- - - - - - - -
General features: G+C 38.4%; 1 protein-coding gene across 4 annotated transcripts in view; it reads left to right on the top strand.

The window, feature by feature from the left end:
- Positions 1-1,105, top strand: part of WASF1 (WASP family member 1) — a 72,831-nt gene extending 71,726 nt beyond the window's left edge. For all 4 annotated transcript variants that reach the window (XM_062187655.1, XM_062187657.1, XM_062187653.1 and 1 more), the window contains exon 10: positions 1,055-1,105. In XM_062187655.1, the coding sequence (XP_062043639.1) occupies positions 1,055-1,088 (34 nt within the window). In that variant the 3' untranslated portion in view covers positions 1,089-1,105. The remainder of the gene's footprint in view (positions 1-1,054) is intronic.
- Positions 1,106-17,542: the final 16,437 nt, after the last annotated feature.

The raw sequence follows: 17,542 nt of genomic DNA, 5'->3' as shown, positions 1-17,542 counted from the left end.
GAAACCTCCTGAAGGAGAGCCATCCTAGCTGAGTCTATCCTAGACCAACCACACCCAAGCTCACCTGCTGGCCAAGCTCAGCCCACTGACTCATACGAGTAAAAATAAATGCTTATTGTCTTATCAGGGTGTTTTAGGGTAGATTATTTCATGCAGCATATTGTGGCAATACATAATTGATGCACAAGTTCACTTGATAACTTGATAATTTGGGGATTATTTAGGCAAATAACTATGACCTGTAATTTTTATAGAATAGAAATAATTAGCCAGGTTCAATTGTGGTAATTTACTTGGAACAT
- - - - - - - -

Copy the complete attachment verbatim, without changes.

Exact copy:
General features: G+C 38.4%; 1 protein-coding gene across 4 annotated transcripts in view; it reads left to right on the top strand.

The window, feature by feature from the left end:
- Positions 1-1,105, top strand: part of WASF1 (WASP family member 1) — a 72,831-nt gene extending 71,726 nt beyond the window's left edge. For all 4 annotated transcript variants that reach the window (XM_062187655.1, XM_062187657.1, XM_062187653.1 and 1 more), the window contains exon 10: positions 1,055-1,105. In XM_062187655.1, the coding sequence (XP_062043639.1) occupies positions 1,055-1,088 (34 nt within the window). In that variant the 3' untranslated portion in view covers positions 1,089-1,105. The remainder of the gene's footprint in view (positions 1-1,054) is intronic.
- Positions 1,106-17,542: the final 16,437 nt, after the last annotated feature.

The raw sequence follows: 17,542 nt of genomic DNA, 5'->3' as shown, positions 1-17,542 counted from the left end.
GAAACCTCCTGAAGGAGAGCCATCCTAGCTGAGTCTATCCTAGACCAACCACACCCAAGCTCACCTGCTGGCCAAGCTCAGCCCACTGACTCATACGAGTAAAAATAAATGCTTATTGTCTTATCAGGGTGTTTTAGGGTAGATTATTTCATGCAGCATATTGTGGCAATACATAATTGATGCACAAGTTCACTTGATAACTTGATAATTTGGGGATTATTTAGGCAAATAACTATGACCTGTAATTTTTATAGAATAGAAATAATTAGCCAGGTTCAATTGTGGTAATTTACTTGGAACAT